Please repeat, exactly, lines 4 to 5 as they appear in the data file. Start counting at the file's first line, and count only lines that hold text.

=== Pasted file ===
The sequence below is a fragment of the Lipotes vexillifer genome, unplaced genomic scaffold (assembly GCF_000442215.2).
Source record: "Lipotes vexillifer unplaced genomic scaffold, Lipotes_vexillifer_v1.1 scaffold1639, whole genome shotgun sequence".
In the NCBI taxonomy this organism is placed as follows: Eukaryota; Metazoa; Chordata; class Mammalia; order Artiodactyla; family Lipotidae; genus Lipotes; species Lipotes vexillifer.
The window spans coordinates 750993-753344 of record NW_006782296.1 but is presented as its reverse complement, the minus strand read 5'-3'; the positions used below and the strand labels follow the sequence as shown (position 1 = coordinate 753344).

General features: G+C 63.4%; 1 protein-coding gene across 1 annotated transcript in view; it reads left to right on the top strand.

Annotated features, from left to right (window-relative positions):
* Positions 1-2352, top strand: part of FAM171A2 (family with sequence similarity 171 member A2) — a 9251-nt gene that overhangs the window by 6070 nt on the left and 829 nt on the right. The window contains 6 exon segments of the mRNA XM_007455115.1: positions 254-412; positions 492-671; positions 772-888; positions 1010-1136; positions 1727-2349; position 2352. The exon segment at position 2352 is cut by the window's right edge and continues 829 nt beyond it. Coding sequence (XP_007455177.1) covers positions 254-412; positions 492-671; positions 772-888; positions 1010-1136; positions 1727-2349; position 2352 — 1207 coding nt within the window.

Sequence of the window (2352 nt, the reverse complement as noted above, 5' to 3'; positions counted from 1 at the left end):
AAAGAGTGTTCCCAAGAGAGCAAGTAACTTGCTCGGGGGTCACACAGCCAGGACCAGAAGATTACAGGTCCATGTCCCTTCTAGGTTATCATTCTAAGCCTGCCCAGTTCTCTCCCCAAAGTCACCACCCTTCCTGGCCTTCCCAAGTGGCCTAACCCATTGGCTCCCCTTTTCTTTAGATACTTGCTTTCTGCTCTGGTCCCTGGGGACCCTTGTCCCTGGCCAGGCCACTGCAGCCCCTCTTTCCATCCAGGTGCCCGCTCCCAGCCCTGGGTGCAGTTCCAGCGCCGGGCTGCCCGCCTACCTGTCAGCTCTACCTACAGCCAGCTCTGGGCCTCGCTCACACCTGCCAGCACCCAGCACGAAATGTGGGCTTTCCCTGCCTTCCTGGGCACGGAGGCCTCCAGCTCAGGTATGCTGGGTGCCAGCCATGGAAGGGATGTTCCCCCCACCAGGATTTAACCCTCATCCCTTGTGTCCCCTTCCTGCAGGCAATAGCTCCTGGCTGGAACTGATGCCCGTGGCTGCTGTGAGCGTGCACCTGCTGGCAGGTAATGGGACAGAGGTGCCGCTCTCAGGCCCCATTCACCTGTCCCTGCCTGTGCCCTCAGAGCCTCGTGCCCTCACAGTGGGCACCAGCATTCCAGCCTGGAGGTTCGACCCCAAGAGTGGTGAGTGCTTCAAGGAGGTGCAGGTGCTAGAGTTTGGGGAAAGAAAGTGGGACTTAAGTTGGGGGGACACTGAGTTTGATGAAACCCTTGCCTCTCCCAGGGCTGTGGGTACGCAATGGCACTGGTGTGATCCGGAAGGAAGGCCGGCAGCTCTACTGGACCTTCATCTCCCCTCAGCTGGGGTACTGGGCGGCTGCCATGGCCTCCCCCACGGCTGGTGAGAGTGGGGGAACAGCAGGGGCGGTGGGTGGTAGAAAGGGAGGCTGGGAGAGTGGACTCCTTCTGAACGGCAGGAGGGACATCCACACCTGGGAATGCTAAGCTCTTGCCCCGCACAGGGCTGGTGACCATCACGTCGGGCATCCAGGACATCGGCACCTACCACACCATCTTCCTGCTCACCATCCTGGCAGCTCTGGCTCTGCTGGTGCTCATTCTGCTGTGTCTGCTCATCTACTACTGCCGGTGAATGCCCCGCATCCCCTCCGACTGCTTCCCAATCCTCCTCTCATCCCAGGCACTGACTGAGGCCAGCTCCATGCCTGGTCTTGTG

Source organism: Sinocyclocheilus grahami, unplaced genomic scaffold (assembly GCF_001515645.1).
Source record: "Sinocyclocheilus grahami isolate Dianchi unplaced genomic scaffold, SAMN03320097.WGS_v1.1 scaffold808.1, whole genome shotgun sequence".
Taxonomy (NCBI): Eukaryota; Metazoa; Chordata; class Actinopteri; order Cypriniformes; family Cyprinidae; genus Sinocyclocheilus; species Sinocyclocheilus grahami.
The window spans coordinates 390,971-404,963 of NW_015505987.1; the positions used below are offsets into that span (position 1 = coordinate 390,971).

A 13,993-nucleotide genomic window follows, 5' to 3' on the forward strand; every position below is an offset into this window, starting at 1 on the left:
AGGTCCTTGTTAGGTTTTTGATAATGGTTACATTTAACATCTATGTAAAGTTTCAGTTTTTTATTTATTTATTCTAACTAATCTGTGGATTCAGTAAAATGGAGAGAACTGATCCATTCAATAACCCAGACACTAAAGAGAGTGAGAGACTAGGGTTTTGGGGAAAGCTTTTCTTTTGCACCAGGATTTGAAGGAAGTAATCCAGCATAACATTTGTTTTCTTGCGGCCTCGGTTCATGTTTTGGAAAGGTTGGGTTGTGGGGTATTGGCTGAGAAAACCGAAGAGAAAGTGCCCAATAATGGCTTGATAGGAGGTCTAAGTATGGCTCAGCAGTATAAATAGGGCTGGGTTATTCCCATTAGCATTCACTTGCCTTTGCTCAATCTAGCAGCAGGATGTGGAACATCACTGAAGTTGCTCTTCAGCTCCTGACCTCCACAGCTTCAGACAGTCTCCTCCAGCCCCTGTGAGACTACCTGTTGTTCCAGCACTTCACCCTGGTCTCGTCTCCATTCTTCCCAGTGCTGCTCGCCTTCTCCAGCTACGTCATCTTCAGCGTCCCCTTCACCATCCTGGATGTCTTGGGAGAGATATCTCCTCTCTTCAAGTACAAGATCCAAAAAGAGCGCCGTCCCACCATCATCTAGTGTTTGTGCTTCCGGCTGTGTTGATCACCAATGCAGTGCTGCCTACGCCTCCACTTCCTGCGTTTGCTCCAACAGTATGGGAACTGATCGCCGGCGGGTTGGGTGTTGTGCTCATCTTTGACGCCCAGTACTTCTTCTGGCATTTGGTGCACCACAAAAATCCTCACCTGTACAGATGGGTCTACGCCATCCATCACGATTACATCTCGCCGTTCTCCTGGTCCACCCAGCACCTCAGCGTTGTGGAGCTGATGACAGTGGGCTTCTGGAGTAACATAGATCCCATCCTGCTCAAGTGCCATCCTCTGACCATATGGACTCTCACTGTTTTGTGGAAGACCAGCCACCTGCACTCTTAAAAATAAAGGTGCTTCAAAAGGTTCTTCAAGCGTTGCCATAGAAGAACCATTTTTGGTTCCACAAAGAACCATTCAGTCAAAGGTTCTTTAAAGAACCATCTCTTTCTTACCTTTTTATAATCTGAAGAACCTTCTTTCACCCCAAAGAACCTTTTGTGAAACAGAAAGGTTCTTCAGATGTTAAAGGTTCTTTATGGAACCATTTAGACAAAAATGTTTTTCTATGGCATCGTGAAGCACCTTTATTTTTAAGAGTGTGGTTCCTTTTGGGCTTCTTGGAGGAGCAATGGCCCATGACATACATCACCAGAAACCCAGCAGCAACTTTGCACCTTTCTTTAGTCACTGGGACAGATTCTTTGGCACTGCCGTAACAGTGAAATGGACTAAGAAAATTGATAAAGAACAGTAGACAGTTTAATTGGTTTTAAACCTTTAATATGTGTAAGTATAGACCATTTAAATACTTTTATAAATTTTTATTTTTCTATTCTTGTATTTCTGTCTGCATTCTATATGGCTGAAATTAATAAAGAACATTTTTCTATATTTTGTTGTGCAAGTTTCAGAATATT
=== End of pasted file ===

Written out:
The window spans coordinates 750993-753344 of record NW_006782296.1 but is presented as its reverse complement, the minus strand read 5'-3'; the positions used below and the strand labels follow the sequence as shown (position 1 = coordinate 753344).

General features: G+C 63.4%; 1 protein-coding gene across 1 annotated transcript in view; it reads left to right on the top strand.